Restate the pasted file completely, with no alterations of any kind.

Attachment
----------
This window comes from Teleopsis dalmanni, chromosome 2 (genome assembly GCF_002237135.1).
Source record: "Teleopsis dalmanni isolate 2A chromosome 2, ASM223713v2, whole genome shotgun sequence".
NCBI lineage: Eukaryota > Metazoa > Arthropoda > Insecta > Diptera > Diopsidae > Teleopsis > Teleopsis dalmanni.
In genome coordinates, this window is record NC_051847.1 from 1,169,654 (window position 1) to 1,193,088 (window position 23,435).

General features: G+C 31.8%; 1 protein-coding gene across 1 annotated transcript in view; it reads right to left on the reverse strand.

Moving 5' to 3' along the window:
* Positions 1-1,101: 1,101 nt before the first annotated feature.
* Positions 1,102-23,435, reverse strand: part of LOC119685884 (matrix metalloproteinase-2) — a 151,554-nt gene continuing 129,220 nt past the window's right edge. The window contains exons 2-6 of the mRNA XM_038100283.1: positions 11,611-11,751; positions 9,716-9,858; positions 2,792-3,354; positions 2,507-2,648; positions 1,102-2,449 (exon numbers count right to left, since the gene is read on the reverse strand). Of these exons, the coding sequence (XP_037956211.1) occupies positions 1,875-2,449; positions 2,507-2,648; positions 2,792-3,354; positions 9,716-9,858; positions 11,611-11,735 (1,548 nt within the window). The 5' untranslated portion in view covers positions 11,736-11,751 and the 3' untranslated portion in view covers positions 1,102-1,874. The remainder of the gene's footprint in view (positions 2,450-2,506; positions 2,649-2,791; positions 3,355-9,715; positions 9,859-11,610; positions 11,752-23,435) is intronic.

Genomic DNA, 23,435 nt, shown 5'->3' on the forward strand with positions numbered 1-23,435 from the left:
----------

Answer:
This window comes from Teleopsis dalmanni, chromosome 2 (genome assembly GCF_002237135.1).
Source record: "Teleopsis dalmanni isolate 2A chromosome 2, ASM223713v2, whole genome shotgun sequence".
NCBI lineage: Eukaryota > Metazoa > Arthropoda > Insecta > Diptera > Diopsidae > Teleopsis > Teleopsis dalmanni.
In genome coordinates, this window is record NC_051847.1 from 1,169,654 (window position 1) to 1,193,088 (window position 23,435).

General features: G+C 31.8%; 1 protein-coding gene across 1 annotated transcript in view; it reads right to left on the reverse strand.

Moving 5' to 3' along the window:
* Positions 1-1,101: 1,101 nt before the first annotated feature.
* Positions 1,102-23,435, reverse strand: part of LOC119685884 (matrix metalloproteinase-2) — a 151,554-nt gene continuing 129,220 nt past the window's right edge. The window contains exons 2-6 of the mRNA XM_038100283.1: positions 11,611-11,751; positions 9,716-9,858; positions 2,792-3,354; positions 2,507-2,648; positions 1,102-2,449 (exon numbers count right to left, since the gene is read on the reverse strand). Of these exons, the coding sequence (XP_037956211.1) occupies positions 1,875-2,449; positions 2,507-2,648; positions 2,792-3,354; positions 9,716-9,858; positions 11,611-11,735 (1,548 nt within the window). The 5' untranslated portion in view covers positions 11,736-11,751 and the 3' untranslated portion in view covers positions 1,102-1,874. The remainder of the gene's footprint in view (positions 2,450-2,506; positions 2,649-2,791; positions 3,355-9,715; positions 9,859-11,610; positions 11,752-23,435) is intronic.

Genomic DNA, 23,435 nt, shown 5'->3' on the forward strand with positions numbered 1-23,435 from the left: